Women in print and design through history
Over the last few decades, we have been learning more and more about women that have played crucial roles in the history and development of our societies, but whose involvement had been hidden or forgotten because of their gender. Unfortunately, there are still many women whose roles and achievements have not received the recognition they deserve.
To celebrate International Women’s Day this year, we want to do our part and shed some light on a handful of amazing women in print and design throughout history that you might never have heard of but who have achieved great things!
Katharina Gerlach (ca. 1520–1591)
Katharina Gerlach (also Gerlachin) was one of the first German women printers. She took over her husband’s major printing and publishing house in Nuremberg after his death, and printed hundreds of documents under her own name. Her printing house became especially well-known for its work on music and theology books.
She became the first official printer for the University of Altdorf and was recognised as an official printer for the Nuremberg City Council.
Elizabeth Glover (1602 – 1643)
Elizabeth Glover was one of the many immigrants who, together with their families, sought their luck in the New World. After her husband, who had planned to establish a printing business in New England, died in an Atlantic crossing, Elizabeth came to be the first person in the US colonies to own a printing press.
She established herself as a printer in Cambridge, Massachusetts in 1638, and printed several documents, including Oath of a Freeman by John Winthrop and the Bay Psalm Book, of which 1700 copies were printed, but only 11 copies still exist. After her death, the press was eventually donated to Harvard University, and became one of the founding stones for the Harvard University Press, which still operates today as one of the largest academic publishing houses in the world.
Martha Gurney (1733 – 1816)
During the height of the slave-trade controversy in the 1780s and 1790s, Martha Gurney was the only woman involved as a printer/bookseller in the campaign against slave trade. She played a crucial role in raising awareness against the slave trade in Britain, and published and/or sold 16 abolitionist pamphlets, of which An Address to the People of Great Britain, on the Propriety of Abstaining from West India Sugar and Rum (1791), became the most widely distributed pamphlet of the 18th century, with more than 200,000 distributed, and 26 editions published in the first year alone.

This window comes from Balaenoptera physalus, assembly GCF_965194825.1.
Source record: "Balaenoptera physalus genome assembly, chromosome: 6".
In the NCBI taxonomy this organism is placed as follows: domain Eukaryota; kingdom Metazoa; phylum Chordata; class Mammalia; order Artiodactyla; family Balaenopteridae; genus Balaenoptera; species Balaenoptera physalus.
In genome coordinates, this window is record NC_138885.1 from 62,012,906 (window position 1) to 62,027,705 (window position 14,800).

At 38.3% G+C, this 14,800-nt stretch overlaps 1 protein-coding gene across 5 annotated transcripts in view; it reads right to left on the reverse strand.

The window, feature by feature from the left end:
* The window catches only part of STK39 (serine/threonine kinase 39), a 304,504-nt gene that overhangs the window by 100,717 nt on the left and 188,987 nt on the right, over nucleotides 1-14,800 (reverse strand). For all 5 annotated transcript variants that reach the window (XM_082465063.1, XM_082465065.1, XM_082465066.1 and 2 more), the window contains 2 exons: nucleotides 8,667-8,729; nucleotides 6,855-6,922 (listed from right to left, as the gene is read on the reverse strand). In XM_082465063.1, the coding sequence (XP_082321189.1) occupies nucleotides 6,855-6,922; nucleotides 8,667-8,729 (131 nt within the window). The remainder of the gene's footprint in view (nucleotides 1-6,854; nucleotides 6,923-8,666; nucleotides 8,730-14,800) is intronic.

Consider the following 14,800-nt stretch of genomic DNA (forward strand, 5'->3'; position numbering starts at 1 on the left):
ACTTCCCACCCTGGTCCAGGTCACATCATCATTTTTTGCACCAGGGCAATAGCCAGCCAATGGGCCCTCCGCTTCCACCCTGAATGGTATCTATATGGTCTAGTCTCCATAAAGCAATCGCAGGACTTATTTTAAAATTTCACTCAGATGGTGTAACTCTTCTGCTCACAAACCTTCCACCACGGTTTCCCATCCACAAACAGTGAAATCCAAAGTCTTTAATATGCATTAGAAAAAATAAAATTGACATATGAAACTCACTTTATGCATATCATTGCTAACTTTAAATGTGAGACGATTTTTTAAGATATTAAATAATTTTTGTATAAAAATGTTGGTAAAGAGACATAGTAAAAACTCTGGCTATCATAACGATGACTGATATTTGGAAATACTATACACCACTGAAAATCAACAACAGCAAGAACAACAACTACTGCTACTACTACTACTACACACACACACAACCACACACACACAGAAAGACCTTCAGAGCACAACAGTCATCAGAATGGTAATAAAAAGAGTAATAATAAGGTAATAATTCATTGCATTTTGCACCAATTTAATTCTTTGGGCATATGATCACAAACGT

Susan Kare (1954 – present)
Susan Kare pioneered the design of computer interfacing and is one of the main reasons why we now have a user-friendly interface instead of having to type code when using a computer. Susan joined Apple in 1982, and without much experience with digital design or computers in general, designed the first icons ever to be used on a commercial computer, as well as the first font family for the Macintosh system. This meant that instead of having to learn and type code commands, users now had access to easy-to-understand symbols and images. Some of her icons, still widely used and recognized today include the trashcan, computer disk and document with turned-up page corner.
She later went on to work independently for multiple clients such as Microsoft, IBM, Intel, Sony Pictures and Facebook, among others.
Patricia Saunders (1933-2019)
Our last entry today is about a woman who has probably influenced at least some documents you have written: While you may not have heard of the British type designer Patricia Saunders, who worked for the Monotype Drawing Office, we are sure you have used the fonts she created at least once! Her 2 most notable fonts are Arial, which she co-designed with Robin Nicholas in the early 90s, as well as Monotype Corsiva (1991)
Equal opportunities and diversity are top priorities at ARIAN. We are very proud that women are represented in all areas of our company and make up over 60% of the employees of the ARIAN Group, from our design studios to our printing plants and our logistics team to our board of directors. We have always believed in inclusion and equality of opportunity, and we are committed to providing our employees with the support they need to thrive in their work and careers.
Happy International Women’s Day 2021! On this special day, we celebrate the role of women in business, and especially our women at ARIAN.
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